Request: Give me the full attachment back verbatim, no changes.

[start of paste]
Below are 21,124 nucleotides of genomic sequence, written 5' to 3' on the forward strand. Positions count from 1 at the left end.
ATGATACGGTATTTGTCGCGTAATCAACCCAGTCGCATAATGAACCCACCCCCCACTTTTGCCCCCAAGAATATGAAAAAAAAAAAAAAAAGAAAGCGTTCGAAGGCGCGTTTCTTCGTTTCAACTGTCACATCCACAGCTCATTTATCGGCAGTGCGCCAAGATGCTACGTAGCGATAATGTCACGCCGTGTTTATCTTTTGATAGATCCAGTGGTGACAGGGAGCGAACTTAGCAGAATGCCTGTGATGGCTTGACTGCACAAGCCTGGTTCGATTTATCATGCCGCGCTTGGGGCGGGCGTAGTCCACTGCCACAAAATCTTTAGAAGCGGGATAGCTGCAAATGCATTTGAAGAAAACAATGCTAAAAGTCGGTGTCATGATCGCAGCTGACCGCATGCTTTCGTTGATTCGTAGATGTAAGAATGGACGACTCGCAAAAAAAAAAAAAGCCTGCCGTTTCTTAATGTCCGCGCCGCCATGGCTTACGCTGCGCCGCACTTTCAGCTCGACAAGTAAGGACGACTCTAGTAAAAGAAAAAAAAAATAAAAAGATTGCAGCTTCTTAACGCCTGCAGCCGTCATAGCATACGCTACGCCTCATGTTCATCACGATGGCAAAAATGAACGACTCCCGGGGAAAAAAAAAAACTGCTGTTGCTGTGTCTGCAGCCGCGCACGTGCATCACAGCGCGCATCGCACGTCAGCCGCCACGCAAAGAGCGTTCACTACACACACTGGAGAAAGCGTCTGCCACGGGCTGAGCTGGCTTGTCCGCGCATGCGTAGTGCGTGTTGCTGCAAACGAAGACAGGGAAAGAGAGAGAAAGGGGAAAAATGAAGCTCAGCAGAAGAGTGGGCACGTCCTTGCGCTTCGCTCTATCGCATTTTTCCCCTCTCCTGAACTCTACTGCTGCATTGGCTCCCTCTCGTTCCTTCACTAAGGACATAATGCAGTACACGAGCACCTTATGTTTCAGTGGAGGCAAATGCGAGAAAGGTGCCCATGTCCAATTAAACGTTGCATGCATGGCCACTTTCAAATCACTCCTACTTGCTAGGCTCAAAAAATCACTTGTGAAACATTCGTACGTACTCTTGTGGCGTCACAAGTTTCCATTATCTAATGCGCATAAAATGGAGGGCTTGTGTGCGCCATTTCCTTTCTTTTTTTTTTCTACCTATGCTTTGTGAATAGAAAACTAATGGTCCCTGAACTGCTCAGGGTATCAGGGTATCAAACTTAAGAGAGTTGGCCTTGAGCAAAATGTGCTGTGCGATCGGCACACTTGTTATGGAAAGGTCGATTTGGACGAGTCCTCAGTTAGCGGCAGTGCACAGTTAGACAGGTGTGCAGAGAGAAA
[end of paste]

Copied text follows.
Below are 21,124 nucleotides of genomic sequence, written 5' to 3' on the forward strand. Positions count from 1 at the left end.
ATGATACGGTATTTGTCGCGTAATCAACCCAGTCGCATAATGAACCCACCCCCCACTTTTGCCCCCAAGAATATGAAAAAAAAAAAAAAAAGAAAGCGTTCGAAGGCGCGTTTCTTCGTTTCAACTGTCACATCCACAGCTCATTTATCGGCAGTGCGCCAAGATGCTACGTAGCGATAATGTCACGCCGTGTTTATCTTTTGATAGATCCAGTGGTGACAGGGAGCGAACTTAGCAGAATGCCTGTGATGGCTTGACTGCACAAGCCTGGTTCGATTTATCATGCCGCGCTTGGGGCGGGCGTAGTCCACTGCCACAAAATCTTTAGAAGCGGGATAGCTGCAAATGCATTTGAAGAAAACAATGCTAAAAGTCGGTGTCATGATCGCAGCTGACCGCATGCTTTCGTTGATTCGTAGATGTAAGAATGGACGACTCGCAAAAAAAAAAAAAGCCTGCCGTTTCTTAATGTCCGCGCCGCCATGGCTTACGCTGCGCCGCACTTTCAGCTCGACAAGTAAGGACGACTCTAGTAAAAGAAAAAAAAAATAAAAAGATTGCAGCTTCTTAACGCCTGCAGCCGTCATAGCATACGCTACGCCTCATGTTCATCACGATGGCAAAAATGAACGACTCCCGGGGAAAAAAAAAAACTGCTGTTGCTGTGTCTGCAGCCGCGCACGTGCATCACAGCGCGCATCGCACGTCAGCCGCCACGCAAAGAGCGTTCACTACACACACTGGAGAAAGCGTCTGCCACGGGCTGAGCTGGCTTGTCCGCGCATGCGTAGTGCGTGTTGCTGCAAACGAAGACAGGGAAAGAGAGAGAAAGGGGAAAAATGAAGCTCAGCAGAAGAGTGGGCACGTCCTTGCGCTTCGCTCTATCGCATTTTTCCCCTCTCCTGAACTCTACTGCTGCATTGGCTCCCTCTCGTTCCTTCACTAAGGACATAATGCAGTACACGAGCACCTTATGTTTCAGTGGAGGCAAATGCGAGAAAGGTGCCCATGTCCAATTAAACGTTGCATGCATGGCCACTTTCAAATCACTCCTACTTGCTAGGCTCAAAAAATCACTTGTGAAACATTCGTACGTACTCTTGTGGCGTCACAAGTTTCCATTATCTAATGCGCATAAAATGGAGGGCTTGTGTGCGCCATTTCCTTTCTTTTTTTTTTCTACCTATGCTTTGTGAATAGAAAACTAATGGTCCCTGAACTGCTCAGGGTATCAGGGTATCAAACTTAAGAGAGTTGGCCTTGAGCAAAATGTGCTGTGCGATCGGCACACTTGTTATGGAAAGGTCGATTTGGACGAGTCCTCAGTTAGCGGCAGTGCACAGTTAGACAGGTGTGCAGAGAGAAA